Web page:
Performance evaluation of IP version 4 and IP version 6 transition mechanisms on various operating systems
Permanent link to Research Bank record:http://hdl.handle.net/10652/1456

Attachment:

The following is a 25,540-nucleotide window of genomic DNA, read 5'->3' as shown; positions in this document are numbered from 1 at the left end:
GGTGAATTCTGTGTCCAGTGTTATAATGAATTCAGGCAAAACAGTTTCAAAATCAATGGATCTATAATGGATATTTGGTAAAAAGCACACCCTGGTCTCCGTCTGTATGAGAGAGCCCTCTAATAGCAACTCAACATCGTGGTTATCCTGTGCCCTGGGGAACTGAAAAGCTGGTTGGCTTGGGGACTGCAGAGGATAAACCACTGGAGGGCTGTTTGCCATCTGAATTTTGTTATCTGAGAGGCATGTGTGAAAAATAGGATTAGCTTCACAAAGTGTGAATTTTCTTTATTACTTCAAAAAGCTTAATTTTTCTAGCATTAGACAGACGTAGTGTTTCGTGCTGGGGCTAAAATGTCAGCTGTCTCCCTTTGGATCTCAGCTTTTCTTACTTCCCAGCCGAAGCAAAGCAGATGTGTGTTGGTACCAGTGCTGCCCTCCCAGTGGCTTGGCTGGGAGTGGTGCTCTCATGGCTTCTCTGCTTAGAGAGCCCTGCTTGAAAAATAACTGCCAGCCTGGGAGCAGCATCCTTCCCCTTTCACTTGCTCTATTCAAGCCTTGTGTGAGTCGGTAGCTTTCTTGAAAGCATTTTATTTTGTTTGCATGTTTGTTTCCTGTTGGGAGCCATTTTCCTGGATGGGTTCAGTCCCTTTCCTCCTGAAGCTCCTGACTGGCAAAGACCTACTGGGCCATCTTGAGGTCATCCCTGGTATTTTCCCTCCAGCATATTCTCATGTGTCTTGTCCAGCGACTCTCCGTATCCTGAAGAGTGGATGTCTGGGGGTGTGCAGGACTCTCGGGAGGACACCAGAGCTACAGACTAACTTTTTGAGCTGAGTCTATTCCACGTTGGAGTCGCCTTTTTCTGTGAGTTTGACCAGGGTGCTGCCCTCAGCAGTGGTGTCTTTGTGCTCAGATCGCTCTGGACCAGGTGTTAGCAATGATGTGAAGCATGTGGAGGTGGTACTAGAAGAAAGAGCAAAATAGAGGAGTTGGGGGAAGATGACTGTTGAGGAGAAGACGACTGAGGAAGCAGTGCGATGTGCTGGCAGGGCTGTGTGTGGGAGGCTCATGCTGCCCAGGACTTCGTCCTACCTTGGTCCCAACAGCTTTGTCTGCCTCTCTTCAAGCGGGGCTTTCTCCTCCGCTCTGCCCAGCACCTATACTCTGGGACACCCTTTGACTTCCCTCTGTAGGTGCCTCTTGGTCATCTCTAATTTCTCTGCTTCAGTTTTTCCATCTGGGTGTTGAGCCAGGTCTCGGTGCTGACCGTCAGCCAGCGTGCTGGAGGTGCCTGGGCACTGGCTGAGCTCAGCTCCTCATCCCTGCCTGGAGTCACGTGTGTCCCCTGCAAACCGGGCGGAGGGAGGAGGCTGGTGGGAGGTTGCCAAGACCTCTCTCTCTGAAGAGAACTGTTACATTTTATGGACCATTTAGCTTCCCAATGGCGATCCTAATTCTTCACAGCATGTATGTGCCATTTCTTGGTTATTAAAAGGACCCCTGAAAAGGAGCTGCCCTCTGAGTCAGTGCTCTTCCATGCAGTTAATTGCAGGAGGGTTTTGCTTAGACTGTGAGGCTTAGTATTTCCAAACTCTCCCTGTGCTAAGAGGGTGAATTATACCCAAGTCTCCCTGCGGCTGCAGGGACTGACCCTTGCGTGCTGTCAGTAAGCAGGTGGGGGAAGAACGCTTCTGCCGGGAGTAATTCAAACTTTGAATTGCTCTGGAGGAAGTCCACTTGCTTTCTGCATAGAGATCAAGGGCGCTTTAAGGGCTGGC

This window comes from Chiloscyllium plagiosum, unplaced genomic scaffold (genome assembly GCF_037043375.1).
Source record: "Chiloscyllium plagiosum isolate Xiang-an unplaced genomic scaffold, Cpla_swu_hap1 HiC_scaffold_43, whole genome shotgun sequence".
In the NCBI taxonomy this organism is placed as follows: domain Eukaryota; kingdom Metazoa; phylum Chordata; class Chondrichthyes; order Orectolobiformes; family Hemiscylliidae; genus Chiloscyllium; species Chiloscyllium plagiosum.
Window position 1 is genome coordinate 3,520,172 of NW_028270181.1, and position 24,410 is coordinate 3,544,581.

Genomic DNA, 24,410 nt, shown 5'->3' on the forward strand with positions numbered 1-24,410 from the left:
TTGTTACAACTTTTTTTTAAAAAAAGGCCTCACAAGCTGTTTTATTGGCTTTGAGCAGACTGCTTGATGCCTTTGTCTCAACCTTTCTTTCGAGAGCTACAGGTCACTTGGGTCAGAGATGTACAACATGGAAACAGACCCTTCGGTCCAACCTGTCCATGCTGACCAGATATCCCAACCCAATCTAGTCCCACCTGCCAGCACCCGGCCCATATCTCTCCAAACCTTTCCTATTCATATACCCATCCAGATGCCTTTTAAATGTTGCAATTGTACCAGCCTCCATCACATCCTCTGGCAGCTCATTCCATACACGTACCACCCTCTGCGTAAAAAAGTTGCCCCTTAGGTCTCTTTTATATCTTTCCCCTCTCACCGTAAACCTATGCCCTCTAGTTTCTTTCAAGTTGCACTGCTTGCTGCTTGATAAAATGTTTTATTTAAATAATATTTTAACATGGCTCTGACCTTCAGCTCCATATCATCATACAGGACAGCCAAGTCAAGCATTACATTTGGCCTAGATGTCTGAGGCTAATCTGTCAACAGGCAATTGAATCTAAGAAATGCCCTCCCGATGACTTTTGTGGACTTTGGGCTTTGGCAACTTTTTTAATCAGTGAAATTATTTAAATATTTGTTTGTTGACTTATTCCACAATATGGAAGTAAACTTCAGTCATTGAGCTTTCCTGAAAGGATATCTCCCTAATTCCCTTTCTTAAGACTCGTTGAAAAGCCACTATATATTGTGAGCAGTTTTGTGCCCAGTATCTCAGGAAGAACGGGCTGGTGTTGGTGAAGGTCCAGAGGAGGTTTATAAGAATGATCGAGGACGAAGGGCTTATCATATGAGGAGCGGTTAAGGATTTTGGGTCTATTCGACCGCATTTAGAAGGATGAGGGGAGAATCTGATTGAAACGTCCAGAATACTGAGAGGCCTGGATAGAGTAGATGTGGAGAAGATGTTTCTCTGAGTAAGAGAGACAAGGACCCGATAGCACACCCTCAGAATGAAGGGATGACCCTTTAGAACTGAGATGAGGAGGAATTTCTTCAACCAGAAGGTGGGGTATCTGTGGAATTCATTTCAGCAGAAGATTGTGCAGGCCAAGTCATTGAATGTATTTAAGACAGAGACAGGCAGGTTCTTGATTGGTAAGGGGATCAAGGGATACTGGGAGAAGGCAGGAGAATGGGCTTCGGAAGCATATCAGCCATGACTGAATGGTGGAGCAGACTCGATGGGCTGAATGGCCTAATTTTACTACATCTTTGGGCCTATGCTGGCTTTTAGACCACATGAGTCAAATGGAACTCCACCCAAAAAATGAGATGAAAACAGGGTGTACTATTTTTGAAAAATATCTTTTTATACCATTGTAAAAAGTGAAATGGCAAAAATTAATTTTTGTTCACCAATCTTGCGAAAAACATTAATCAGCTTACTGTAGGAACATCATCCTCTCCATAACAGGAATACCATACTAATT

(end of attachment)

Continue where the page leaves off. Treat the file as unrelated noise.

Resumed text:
Internet Protocol version 6 is the Next Generation Internet Protocol developed by Internet Engineering Task Force to substitute the current Internet Protocol version 4. The reason of this substitution is the exhaustion of IPv4 address space. However, it is not possible to migrate from IPv4 to IPv6 in a short period due to the size and complexity of the Internet infrastructure. Thus, IPv4 will coexist with IPv6 for a long time before the entire Internet infrastructure can fully migrate to IPv6. IETF Next Generation Transition Working Group (NGtrans) developed IPv4/IPv6 transition mechanisms that help IPv4 and IPv6 coexist on the Internet during the migration period. The purpose of this research is to evaluate performance of two tunnelling mechanisms (Configured Tunnel and 6to4 tunnelling mechanisms) operate on four selected operating systems (Windows Server 2003, Windows Server 2008, Ubuntu 9.10, and Fedora Core 11). This performance measurement research examined on two types of transmission protocols namely UDP (User Datagram Protocol) and TCP (Transmission Control Protocol). The result of this research focused on four metrics such as throughput, delay, jitter, and CPU utilization. The experiments conducted using different payload sizes, ranging from 64 bytes to 1536 bytes. Results of this experimental research indicated that, Configured Tunnel and 6to4 perform differently on Windows Server 2003, Windows Server 2008, Ubuntu 9.10, and Fedora 11. By using TCP as transport protocol, Configured Tunnel on Fedora 11 produced the highest throughput. However, it also produced a very high delay as compared to Ubuntu 9.10, Windows Server 2003, and Windows Server 2008.On the other hand, after measuring UDP traffic, the results indicated that 6to4 on Ubuntu 9.10 produced the highest throughput with the lowest delay, which designate as the best choice for video and voice traffics.